That victory gave the Cougars a three-game sweep over the Jayhawks (3-7), a dozen career saves for Marshall (second in Cougar records) and a 10-1 team record for the best start in school history.
Favero homered on the first pitch, sending the baseball off the scoreboard in right field as pinch-runner Court Iorg scooted across the plate. Colton Shaver, who batted 4-for-5 on the day, started that inning with a ground-rule double.
Marshall was the second reliever of the final inning, taking the mound with one out and Jayhawks on the corners. Marshall struck out Colby Wright on three “straight” pitches, then got his second batter to ground out to third base to preserve the win for reliever Keaton Cenatiempo (1-0).
“I couldn't be more proud of the way Keaton (Cenatiempo) threw this week, and Mason (Marshall) was lights out again today in a big time pressure situation,” BYU coach Mike Littlewood said. “This team just won't quit. They believe they can win and will fight until the last bell.”
The Cougars spotted a 3-0 lead to Kansas and battled back three times for leads of 4-3, 5-4 and finally 7-6. Cenatiempo no-hit seven Jayhawks after replacing lefty Hayden Rogers in the seventh when the score favored Kansas, 6-5.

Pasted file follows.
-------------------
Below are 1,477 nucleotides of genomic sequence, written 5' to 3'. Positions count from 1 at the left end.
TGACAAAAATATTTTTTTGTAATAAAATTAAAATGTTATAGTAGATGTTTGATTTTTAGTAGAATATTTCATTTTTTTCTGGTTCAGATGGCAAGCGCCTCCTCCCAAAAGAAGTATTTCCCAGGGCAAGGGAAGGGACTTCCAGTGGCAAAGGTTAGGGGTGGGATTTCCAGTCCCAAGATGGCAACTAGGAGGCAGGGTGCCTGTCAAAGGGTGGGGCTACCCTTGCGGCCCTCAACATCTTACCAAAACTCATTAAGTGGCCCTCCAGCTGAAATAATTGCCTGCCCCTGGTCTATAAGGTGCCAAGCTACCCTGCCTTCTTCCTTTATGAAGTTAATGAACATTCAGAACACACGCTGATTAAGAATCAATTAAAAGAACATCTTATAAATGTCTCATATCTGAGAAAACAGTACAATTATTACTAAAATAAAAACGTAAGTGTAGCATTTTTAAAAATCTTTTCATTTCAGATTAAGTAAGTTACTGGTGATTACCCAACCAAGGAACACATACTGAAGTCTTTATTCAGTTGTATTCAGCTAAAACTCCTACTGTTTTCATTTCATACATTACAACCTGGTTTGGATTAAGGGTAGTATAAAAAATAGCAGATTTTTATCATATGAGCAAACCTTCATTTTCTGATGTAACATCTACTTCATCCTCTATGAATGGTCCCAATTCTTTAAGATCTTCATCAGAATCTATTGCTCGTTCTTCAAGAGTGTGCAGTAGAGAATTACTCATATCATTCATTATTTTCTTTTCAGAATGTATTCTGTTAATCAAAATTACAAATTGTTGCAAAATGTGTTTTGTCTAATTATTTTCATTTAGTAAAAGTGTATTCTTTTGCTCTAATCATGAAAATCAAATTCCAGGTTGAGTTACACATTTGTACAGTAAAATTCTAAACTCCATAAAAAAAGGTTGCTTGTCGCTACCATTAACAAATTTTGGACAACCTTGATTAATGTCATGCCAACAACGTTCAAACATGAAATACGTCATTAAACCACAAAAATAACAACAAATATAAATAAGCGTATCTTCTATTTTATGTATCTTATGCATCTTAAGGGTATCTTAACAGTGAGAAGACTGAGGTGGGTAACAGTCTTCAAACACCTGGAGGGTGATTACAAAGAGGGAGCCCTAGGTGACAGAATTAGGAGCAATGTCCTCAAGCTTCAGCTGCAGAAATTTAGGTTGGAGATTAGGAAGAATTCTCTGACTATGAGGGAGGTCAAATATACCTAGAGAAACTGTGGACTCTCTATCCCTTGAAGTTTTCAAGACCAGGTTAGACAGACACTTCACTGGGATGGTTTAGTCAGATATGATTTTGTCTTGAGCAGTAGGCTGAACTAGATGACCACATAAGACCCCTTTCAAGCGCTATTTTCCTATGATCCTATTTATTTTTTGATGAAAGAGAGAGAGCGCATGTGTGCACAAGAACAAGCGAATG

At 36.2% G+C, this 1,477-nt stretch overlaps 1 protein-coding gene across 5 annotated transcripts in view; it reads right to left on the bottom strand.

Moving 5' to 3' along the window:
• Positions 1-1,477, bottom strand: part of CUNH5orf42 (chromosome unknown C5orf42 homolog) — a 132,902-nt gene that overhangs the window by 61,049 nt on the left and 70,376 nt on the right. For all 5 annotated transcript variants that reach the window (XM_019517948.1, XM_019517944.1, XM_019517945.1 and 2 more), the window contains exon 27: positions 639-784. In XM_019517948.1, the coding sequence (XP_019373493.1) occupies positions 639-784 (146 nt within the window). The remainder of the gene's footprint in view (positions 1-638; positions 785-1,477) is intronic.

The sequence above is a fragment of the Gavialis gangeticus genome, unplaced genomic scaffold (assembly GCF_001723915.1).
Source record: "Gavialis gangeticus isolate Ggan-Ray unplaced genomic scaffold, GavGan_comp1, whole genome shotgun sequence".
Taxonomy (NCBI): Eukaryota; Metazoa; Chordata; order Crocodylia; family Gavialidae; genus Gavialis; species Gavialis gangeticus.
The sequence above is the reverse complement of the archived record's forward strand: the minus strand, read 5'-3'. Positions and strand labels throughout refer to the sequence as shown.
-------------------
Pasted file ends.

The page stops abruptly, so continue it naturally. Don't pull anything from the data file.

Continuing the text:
“Colton (Shaver) and Nate (Favero) really stepped up for us offensively, but everyone in the lineup put together great at-bats throughout the game,” Littlewood said.
All the BYU starters collected at least one hit, but one of the bigger ones came in the fifth inning when Shaver belted a three-run homer on a 2-1 pitch. Shaver’s dinger, the second of the season, caused the Jayhawk center fielder to chase it but then watch it sail over the fence for BYU’s first lead of the game, 4-3.
The Cougars return to Provo to open the home season with a 12-game stand, starting with Utah Valley on Tuesday at 6 p.m. That game will be streamed live over TheW.tv and through BYU radio and Sirius Satellite 143.
“This team is ready to come back home and open up at Miller Park in Tuesday,” Littlewood said. “Utah Valley is much improved from last year and we know we have our work cut out.”